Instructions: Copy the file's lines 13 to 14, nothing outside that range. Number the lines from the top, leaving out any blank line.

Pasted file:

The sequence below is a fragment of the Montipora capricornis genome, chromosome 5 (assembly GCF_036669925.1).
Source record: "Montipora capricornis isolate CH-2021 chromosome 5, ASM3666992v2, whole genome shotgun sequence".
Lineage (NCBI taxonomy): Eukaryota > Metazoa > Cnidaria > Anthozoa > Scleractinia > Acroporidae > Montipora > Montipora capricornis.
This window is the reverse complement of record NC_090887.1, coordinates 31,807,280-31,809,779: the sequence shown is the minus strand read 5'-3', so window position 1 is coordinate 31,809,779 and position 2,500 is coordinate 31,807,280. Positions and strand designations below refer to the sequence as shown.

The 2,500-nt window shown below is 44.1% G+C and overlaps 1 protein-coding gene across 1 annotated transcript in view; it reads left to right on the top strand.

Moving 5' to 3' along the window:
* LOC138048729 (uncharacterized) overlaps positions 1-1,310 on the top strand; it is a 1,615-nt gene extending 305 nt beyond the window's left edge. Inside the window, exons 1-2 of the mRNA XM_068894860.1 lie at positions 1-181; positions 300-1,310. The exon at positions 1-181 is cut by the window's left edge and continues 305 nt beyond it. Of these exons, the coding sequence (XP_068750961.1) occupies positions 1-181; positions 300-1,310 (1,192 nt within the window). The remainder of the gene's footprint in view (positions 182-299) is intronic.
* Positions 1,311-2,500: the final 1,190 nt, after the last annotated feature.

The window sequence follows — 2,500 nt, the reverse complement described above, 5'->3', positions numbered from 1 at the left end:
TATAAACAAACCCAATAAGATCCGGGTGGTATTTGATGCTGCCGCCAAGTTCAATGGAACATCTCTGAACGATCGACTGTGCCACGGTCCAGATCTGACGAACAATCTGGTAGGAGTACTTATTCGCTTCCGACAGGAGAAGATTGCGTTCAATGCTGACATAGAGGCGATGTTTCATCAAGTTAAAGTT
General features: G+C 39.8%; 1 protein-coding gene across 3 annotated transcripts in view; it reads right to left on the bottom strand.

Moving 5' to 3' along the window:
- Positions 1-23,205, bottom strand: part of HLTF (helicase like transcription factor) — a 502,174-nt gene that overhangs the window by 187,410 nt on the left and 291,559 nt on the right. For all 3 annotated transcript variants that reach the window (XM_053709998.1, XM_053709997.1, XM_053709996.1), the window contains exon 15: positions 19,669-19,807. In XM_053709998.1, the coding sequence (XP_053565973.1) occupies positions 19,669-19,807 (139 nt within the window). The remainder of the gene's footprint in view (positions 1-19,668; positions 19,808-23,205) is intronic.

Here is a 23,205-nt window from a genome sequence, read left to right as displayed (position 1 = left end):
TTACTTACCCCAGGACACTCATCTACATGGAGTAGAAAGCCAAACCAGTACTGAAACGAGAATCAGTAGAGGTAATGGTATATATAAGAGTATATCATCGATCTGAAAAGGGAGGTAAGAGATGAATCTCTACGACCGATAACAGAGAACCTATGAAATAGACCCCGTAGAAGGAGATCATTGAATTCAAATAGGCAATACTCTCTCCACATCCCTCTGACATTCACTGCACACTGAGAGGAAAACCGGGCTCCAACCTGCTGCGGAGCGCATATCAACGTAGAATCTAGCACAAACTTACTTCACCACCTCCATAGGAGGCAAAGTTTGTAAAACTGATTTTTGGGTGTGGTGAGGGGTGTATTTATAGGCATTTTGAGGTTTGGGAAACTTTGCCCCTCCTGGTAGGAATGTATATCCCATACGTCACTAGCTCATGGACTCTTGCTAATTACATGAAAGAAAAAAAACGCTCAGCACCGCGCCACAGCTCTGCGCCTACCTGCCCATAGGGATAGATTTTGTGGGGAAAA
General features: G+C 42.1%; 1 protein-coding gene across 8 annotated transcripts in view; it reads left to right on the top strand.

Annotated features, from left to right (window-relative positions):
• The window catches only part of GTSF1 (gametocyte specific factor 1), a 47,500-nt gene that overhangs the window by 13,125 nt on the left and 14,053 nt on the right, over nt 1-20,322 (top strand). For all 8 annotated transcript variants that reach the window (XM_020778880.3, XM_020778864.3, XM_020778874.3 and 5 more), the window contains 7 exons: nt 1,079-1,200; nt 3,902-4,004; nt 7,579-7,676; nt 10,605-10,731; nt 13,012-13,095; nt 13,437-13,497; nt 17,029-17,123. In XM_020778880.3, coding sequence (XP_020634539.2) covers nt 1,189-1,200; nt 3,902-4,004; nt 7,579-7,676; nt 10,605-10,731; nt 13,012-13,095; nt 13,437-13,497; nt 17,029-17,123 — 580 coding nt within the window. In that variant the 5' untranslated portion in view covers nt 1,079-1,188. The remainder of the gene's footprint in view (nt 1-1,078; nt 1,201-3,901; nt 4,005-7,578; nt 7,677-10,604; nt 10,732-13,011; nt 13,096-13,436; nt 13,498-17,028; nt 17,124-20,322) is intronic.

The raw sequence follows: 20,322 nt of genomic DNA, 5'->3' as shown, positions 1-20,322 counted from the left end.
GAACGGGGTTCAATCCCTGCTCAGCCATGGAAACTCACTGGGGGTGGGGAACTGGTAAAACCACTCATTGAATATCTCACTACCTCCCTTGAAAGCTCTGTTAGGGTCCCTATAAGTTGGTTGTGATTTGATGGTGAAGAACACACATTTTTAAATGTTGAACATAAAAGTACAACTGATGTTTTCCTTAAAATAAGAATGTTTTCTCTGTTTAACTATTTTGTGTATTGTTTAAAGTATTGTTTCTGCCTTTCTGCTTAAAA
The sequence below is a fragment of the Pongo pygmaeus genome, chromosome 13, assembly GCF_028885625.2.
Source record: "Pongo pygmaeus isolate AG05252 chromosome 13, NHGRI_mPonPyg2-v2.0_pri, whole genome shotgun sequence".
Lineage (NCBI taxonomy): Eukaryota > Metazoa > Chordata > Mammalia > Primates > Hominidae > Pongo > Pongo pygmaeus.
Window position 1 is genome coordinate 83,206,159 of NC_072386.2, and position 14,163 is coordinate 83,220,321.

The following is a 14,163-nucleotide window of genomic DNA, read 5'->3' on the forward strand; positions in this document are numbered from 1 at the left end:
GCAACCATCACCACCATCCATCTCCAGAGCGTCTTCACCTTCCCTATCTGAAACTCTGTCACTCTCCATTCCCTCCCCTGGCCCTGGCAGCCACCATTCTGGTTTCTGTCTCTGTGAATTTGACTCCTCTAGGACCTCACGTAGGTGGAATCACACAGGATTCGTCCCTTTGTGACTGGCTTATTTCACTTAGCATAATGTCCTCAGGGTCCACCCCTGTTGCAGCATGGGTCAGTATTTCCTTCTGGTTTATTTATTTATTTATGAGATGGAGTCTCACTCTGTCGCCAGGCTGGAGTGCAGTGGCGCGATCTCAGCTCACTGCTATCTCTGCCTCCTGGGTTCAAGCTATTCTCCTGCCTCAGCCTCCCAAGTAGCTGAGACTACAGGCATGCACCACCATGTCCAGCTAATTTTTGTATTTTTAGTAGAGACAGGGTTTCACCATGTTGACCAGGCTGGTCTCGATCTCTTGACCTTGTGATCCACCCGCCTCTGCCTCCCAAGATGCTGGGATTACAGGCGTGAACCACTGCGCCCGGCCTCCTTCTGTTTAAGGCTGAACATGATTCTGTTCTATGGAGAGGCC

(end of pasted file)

- Positions 1-23,205, bottom strand: part of HLTF (helicase like transcription factor) — a 502,174-nt gene that overhangs the window by 187,410 nt on the left and 291,559 nt on the right. For all 3 annotated transcript variants that reach the window (XM_053709998.1, XM_053709997.1, XM_053709996.1), the window contains exon 15: positions 19,669-19,807. In XM_053709998.1, the coding sequence (XP_053565973.1) occupies positions 19,669-19,807 (139 nt within the window). The remainder of the gene's footprint in view (positions 1-19,668; positions 19,808-23,205) is intronic.

Here is a 23,205-nt window from a genome sequence, read left to right as displayed (position 1 = left end):